American humane certified: Created by the American Humane Association, this label allows for both cage-confinement and cage free (but not necessarily outdoors). Hens confined in these "furnished cages" have about the space of a legal-sized sheet of paper. Its standards prohibit forced molting (reducing feed to increase egg production) and require that hens have at least 1.25 square feet of space (225 square inches).
United Egg Producers Certified: This label, presented by the United Egg Producers, is America’s leading trade association for egg farmers, and has standards for caged and cage-free layers. Many animal welfare advocates say those standards are too low. The standards permit hens to have as little as 67 square inches of space, less than a letter-size sheet of paper, which is 93.5 square inches.
WHAT BIRDS ARE FED
Organic: This label means that the eggs meet the standards of the agriculture department’s National Organic Program. Among the requirements: birds must be kept cage free with outdoor access (time and the type of access are not defined), they cannot be given antibiotics and their food must be free from animal byproducts and made from crops grown without chemical pesticides, fertilizers, irradiation, genetic engineering or sewage sludge. If organic eggs do not have the program’s emblem, they may be part of an independent or state-run program, and you may have to do some investigating to determine the program’s standards.
Vegetarian Feed: For eggs with the USDA grade shield, “vegetarian-fed” indicates that the eggs came from hens raised on all-vegetarian feed. It should be noted that hens are not naturally vegetarian. They naturally feed on grubs, bugs and worms. There isn’t a substantial nutritional difference between these eggs and conventional eggs—the appeal of vegetarian eggs is mostly for those who are – understandably – concerned about byproducts that can be included in conventional chicken feed such as feather meal, chicken litter, pork and cattle byproducts and “spent hen meal” (ground up dead hens).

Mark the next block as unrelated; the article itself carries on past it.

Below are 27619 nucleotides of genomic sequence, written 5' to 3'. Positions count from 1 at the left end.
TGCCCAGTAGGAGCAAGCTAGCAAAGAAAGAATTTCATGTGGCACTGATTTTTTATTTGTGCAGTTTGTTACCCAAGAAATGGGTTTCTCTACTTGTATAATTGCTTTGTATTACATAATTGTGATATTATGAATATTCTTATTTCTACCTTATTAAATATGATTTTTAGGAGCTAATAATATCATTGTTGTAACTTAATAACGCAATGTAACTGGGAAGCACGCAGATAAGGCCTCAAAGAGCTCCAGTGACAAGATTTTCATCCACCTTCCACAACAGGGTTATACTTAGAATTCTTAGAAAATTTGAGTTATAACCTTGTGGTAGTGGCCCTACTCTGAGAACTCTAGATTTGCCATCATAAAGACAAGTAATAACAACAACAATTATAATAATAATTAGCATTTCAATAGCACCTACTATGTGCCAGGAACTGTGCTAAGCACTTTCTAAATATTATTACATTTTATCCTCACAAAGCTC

No Hormones: The FDA has not approved any hormone products for egg production, so this term is meaningless.
No Antibiotics: The FDA does not allow routine use of antibiotics in egg production but does not define or regulate the term “no antibiotics.” This claim is verified only when the eggs are USDA graded (meaning that hens did not receive nontherapeutic antibiotics but may still have been treated with antibiotics if ill) or if the eggs are a part of the National Organic Program (which bans antibiotics entirely after chicks are 3 days old, even if ill).
Natural, All-Natural and Naturally Raised: These labels are essentially meaningless. Producers can use these labels at will because they are neither regulated nor defined.
PROPERTIES OF EGGS
Omega-3 : This claim implies that eggs have extra omega-3 fatty acids from being fed diets that include good sources of omega-3, like flaxseed or algae. USDA-graded producers are audited to make sure hens' diets have been fortified and that omega-enriched eggs do not get swapped out for cheaper ones. While the FDA can audit producers' claims about omega-3s, they typically only do so if there has been a complaint. Unless the eggs claim to contain higher levels of docosahexaenoic acid (DHA) omega-3s (thought to be more important for cardiovascular health), the omega-3s are probably primarily in the alpha-linolenic acid (ALA) form.
Pasteurized: This term refers to eggs heated to temperatures just below the coagulation point to destroy pathogens and is regulated by the FDA.